Texas Sage - Attractive, Slow-Growing
and Needs Little Aftercare

Texas sage may not be a true variety of the sage family, but it’s easy to see its appeal.  This lovely shrub is drought-resistant, perennial, inexpensive and requires next to no care.  It also flowers frequently, bringing a beautiful shade of purple to your garden over and over again.

It's actually a member of the figwort family, and is distinct from the other plants in the salvia family. It is most commonly seen as edging in desert gardens in the United States. Click here to read about Russian sage, another non-true type.

About Texas Sage

Texas sage grows as a shrub and its Latin name is leucophyllum frutescensEvery variety blossoms every time it rains, so you can force more flowers by giving the plant a few extra waterings!  it will bloom after rain from spring through to late summer. 

It's native to the American Southwest, which shows exactly how resilient and drought-proof it is. Its leaves are small and round in shape, with shades of silvery green to dark green. 

The shrub can grow to around six feet in height and six feet in width, although plants of up to eight feet are not unheard of.

Every variety has bell shaped, or funnel shaped purple flowers, ranging in shades from light mauve to dark purple, and because of these pretty purple flowers; it often goes by the name “purple sage”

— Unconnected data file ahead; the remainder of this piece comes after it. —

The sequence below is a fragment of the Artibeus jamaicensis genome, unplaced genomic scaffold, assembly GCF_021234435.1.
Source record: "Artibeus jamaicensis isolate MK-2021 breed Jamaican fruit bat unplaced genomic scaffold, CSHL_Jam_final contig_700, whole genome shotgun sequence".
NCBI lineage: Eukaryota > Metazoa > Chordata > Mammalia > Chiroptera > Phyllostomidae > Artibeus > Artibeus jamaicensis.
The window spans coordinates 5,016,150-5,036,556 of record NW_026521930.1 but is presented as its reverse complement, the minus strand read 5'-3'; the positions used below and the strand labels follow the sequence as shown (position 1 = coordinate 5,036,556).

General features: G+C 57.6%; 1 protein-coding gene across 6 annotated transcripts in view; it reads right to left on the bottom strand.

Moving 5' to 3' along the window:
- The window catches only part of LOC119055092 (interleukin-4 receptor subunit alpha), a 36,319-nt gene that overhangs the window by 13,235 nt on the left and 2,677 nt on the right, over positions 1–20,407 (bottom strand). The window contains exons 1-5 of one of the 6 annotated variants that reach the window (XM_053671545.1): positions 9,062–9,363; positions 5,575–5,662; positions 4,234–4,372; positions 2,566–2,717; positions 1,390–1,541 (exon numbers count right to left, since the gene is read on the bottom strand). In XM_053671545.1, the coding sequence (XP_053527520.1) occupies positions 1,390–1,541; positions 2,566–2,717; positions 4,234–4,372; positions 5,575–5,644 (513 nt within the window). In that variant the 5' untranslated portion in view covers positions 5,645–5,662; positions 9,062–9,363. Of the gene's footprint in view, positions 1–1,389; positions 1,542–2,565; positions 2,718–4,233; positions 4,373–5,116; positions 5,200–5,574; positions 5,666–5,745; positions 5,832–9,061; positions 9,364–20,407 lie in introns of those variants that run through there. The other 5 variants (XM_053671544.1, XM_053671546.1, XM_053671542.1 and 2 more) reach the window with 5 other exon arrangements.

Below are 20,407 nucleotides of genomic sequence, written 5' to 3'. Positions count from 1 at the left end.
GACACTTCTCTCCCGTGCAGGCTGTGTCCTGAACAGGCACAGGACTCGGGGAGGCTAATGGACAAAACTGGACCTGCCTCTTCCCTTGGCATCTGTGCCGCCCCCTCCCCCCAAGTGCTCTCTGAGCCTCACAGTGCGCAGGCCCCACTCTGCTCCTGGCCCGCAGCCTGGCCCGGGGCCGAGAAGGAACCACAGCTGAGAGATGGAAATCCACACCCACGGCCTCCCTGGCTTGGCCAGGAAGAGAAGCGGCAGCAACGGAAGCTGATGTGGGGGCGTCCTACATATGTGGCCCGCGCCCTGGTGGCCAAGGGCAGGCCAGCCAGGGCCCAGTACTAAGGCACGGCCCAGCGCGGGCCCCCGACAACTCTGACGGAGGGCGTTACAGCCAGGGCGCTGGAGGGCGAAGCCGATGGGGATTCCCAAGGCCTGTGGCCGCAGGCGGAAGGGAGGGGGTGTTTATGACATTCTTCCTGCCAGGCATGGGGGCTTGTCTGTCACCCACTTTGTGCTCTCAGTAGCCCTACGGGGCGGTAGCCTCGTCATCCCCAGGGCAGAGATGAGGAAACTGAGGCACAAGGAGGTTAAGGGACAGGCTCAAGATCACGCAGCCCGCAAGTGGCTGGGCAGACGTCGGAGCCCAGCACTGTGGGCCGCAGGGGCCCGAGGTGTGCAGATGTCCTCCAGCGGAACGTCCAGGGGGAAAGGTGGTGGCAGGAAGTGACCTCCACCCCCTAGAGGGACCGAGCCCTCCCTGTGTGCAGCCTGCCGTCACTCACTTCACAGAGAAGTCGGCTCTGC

Planting Texas Sage

Find a sunny spot in your garden.  This perennial loves full sunshine and humid conditions.  Don’t worry about cold temperatures. It is a desert plant, and can handle overnight lows as cold as 10°F.

It's a very slow grower, and trimming from time to time will be helpful in keeping it the size and shape that you want. 

Pruning is also good for older plants which have grown a bit scraggily.  However, there is a warning. 

Make sure to prune the shrubs in the spring, in late March or early April, and do it when they are not in full flower so you don’t lose the blossoms.

Over pruning will affect the shrub’s blooming, so when it's flowering, just let it grow.

Plant in soil with good drainage, and let them dry out between waterings.  It does well with watering every two to three months in full summer and only once a month during the winter.

Click the Images For 2 Other Types and a Herb You May Enjoy

Common Sage - Easy-to-Grow With Many
Cooking Uses

Autumn Sage -
Growing Tips and Uses

Culinary Uses and
Benefits of Thyme Herb

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